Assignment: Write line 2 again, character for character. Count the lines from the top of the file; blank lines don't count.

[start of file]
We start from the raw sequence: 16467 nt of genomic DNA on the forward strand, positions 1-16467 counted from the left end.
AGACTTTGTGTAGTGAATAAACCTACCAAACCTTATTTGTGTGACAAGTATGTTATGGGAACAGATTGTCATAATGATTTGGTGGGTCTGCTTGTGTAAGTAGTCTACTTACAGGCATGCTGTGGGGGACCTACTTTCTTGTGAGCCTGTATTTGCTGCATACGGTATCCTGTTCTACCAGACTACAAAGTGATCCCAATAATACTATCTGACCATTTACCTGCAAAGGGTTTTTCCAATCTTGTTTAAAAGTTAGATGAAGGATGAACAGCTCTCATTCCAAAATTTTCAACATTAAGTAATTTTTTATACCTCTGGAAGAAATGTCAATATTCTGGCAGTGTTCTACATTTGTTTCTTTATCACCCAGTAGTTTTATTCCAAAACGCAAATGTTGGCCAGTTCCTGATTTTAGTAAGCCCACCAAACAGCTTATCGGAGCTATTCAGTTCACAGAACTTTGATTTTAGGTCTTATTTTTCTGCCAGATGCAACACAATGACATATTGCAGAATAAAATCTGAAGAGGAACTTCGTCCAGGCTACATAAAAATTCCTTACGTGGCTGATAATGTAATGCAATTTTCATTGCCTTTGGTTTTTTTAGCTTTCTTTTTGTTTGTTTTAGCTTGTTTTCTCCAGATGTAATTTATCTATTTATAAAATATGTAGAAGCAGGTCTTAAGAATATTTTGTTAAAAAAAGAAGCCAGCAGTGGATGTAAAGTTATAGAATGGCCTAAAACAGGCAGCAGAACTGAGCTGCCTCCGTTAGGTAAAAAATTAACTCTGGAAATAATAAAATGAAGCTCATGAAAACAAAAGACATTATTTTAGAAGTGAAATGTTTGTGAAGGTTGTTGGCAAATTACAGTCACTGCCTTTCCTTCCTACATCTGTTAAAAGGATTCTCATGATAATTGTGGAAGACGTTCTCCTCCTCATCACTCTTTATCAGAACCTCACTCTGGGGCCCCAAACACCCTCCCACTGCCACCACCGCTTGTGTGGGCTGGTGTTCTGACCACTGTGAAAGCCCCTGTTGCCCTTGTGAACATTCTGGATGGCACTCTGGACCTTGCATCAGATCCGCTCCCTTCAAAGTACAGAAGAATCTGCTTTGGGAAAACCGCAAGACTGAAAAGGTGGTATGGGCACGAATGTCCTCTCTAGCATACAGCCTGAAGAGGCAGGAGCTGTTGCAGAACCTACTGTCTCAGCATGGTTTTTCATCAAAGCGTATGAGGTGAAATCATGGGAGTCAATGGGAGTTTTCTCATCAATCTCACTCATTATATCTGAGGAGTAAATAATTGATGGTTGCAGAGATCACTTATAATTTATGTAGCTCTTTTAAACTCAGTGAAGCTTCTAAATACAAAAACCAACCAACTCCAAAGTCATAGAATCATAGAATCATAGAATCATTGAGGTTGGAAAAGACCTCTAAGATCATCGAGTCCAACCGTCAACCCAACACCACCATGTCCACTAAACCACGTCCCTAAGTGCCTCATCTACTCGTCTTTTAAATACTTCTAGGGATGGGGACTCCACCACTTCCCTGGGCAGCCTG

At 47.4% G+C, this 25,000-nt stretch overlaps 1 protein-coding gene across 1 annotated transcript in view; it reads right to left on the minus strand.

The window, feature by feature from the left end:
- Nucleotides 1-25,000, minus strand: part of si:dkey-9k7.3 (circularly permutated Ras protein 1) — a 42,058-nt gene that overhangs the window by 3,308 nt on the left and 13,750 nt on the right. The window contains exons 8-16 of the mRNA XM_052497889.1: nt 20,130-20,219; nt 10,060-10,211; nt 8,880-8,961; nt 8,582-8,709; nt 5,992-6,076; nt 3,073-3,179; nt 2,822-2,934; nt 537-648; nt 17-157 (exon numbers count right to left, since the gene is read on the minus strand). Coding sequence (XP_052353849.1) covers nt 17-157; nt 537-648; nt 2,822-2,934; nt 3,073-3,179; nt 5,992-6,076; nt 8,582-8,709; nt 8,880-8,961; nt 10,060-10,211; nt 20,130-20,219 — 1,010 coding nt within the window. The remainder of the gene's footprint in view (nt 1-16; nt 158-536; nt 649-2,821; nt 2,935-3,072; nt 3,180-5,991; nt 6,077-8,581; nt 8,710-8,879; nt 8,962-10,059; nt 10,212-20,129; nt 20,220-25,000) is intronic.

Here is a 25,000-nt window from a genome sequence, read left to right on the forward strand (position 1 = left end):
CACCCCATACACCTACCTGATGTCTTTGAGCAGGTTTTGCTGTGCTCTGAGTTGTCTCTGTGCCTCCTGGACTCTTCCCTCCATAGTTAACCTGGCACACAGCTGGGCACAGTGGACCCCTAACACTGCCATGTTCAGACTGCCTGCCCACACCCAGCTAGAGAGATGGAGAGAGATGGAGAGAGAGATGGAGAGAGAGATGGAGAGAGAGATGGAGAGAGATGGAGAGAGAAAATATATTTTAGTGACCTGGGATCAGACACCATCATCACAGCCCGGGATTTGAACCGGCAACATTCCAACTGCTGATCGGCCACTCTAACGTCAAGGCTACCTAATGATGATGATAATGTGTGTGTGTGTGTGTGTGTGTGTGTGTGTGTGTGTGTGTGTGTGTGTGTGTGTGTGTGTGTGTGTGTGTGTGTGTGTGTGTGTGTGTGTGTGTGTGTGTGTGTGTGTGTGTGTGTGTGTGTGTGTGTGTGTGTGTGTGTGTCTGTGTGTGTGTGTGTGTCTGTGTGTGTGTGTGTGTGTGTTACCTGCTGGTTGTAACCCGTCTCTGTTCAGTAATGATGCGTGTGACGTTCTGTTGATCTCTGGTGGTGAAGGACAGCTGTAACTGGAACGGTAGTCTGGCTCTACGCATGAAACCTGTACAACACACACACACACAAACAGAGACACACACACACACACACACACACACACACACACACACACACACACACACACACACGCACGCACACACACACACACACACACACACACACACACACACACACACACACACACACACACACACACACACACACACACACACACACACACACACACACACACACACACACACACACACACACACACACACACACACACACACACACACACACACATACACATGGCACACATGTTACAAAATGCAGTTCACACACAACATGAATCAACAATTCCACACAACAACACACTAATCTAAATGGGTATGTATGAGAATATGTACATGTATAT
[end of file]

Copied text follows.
AGACTTTGTGTAGTGAATAAACCTACCAAACCTTATTTGTGTGACAAGTATGTTATGGGAACAGATTGTCATAATGATTTGGTGGGTCTGCTTGTGTAAGTAGTCTACTTACAGGCATGCTGTGGGGGACCTACTTTCTTGTGAGCCTGTATTTGCTGCATACGGTATCCTGTTCTACCAGACTACAAAGTGATCCCAATAATACTATCTGACCATTTACCTGCAAAGGGTTTTTCCAATCTTGTTTAAAAGTTAGATGAAGGATGAACAGCTCTCATTCCAAAATTTTCAACATTAAGTAATTTTTTATACCTCTGGAAGAAATGTCAATATTCTGGCAGTGTTCTACATTTGTTTCTTTATCACCCAGTAGTTTTATTCCAAAACGCAAATGTTGGCCAGTTCCTGATTTTAGTAAGCCCACCAAACAGCTTATCGGAGCTATTCAGTTCACAGAACTTTGATTTTAGGTCTTATTTTTCTGCCAGATGCAACACAATGACATATTGCAGAATAAAATCTGAAGAGGAACTTCGTCCAGGCTACATAAAAATTCCTTACGTGGCTGATAATGTAATGCAATTTTCATTGCCTTTGGTTTTTTTAGCTTTCTTTTTGTTTGTTTTAGCTTGTTTTCTCCAGATGTAATTTATCTATTTATAAAATATGTAGAAGCAGGTCTTAAGAATATTTTGTTAAAAAAAGAAGCCAGCAGTGGATGTAAAGTTATAGAATGGCCTAAAACAGGCAGCAGAACTGAGCTGCCTCCGTTAGGTAAAAAATTAACTCTGGAAATAATAAAATGAAGCTCATGAAAACAAAAGACATTATTTTAGAAGTGAAATGTTTGTGAAGGTTGTTGGCAAATTACAGTCACTGCCTTTCCTTCCTACATCTGTTAAAAGGATTCTCATGATAATTGTGGAAGACGTTCTCCTCCTCATCACTCTTTATCAGAACCTCACTCTGGGGCCCCAAACACCCTCCCACTGCCACCACCGCTTGTGTGGGCTGGTGTTCTGACCACTGTGAAAGCCCCTGTTGCCCTTGTGAACATTCTGGATGGCACTCTGGACCTTGCATCAGATCCGCTCCCTTCAAAGTACAGAAGAATCTGCTTTGGGAAAACCGCAAGACTGAAAAGGTGGTATGGGCACGAATGTCCTCTCTAGCATACAGCCTGAAGAGGCAGGAGCTGTTGCAGAACCTACTGTCTCAGCATGGTTTTTCATCAAAGCGTATGAGGTGAAATCATGGGAGTCAATGGGAGTTTTCTCATCAATCTCACTCATTATATCTGAGGAGTAAATAATTGATGGTTGCAGAGATCACTTATAATTTATGTAGCTCTTTTAAACTCAGTGAAGCTTCTAAATACAAAAACCAACCAACTCCAAAGTCATAGAATCATAGAATCATAGAATCATTGAGGTTGGAAAAGACCTCTAAGATCATCGAGTCCAACCGTCAACCCAACACCACCATGTCCACTAAACCACGTCCCTAAGTGCCTCATCTACTCGTCTTTTAAATACTTCTAGGGATGGGGACTCCACCACTTCCCTGGGCAGCCTG